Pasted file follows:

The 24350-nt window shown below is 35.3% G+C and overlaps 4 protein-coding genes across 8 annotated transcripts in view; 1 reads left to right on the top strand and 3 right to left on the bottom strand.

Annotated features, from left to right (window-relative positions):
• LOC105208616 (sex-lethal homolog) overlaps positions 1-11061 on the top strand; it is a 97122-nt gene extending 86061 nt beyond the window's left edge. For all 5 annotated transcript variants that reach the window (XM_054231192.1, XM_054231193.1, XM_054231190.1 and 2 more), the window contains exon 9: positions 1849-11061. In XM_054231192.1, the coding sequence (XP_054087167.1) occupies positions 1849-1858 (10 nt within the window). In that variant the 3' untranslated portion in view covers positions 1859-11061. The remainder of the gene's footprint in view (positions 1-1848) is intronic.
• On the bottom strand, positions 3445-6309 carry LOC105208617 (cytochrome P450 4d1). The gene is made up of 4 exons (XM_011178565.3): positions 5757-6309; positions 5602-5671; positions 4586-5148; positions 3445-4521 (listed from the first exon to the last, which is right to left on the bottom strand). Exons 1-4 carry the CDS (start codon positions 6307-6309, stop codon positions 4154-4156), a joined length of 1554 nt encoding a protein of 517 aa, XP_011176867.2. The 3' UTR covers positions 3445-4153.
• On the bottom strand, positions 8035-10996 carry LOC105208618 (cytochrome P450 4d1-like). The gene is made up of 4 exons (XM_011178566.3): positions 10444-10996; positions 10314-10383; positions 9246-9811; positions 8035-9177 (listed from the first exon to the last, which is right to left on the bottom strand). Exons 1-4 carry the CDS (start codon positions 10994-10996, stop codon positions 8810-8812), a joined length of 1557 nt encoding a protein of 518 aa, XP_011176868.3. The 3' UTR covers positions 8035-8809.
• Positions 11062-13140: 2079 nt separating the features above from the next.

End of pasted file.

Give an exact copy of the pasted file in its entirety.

The 24350-nt window shown below is 35.3% G+C and overlaps 4 protein-coding genes across 8 annotated transcripts in view; 1 reads left to right on the top strand and 3 right to left on the bottom strand.

Annotated features, from left to right (window-relative positions):
• LOC105208616 (sex-lethal homolog) overlaps positions 1-11061 on the top strand; it is a 97122-nt gene extending 86061 nt beyond the window's left edge. For all 5 annotated transcript variants that reach the window (XM_054231192.1, XM_054231193.1, XM_054231190.1 and 2 more), the window contains exon 9: positions 1849-11061. In XM_054231192.1, the coding sequence (XP_054087167.1) occupies positions 1849-1858 (10 nt within the window). In that variant the 3' untranslated portion in view covers positions 1859-11061. The remainder of the gene's footprint in view (positions 1-1848) is intronic.
• On the bottom strand, positions 3445-6309 carry LOC105208617 (cytochrome P450 4d1). The gene is made up of 4 exons (XM_011178565.3): positions 5757-6309; positions 5602-5671; positions 4586-5148; positions 3445-4521 (listed from the first exon to the last, which is right to left on the bottom strand). Exons 1-4 carry the CDS (start codon positions 6307-6309, stop codon positions 4154-4156), a joined length of 1554 nt encoding a protein of 517 aa, XP_011176867.2. The 3' UTR covers positions 3445-4153.
• On the bottom strand, positions 8035-10996 carry LOC105208618 (cytochrome P450 4d1-like). The gene is made up of 4 exons (XM_011178566.3): positions 10444-10996; positions 10314-10383; positions 9246-9811; positions 8035-9177 (listed from the first exon to the last, which is right to left on the bottom strand). Exons 1-4 carry the CDS (start codon positions 10994-10996, stop codon positions 8810-8812), a joined length of 1557 nt encoding a protein of 518 aa, XP_011176868.3. The 3' UTR covers positions 8035-8809.
• Positions 11062-13140: 2079 nt separating the features above from the next.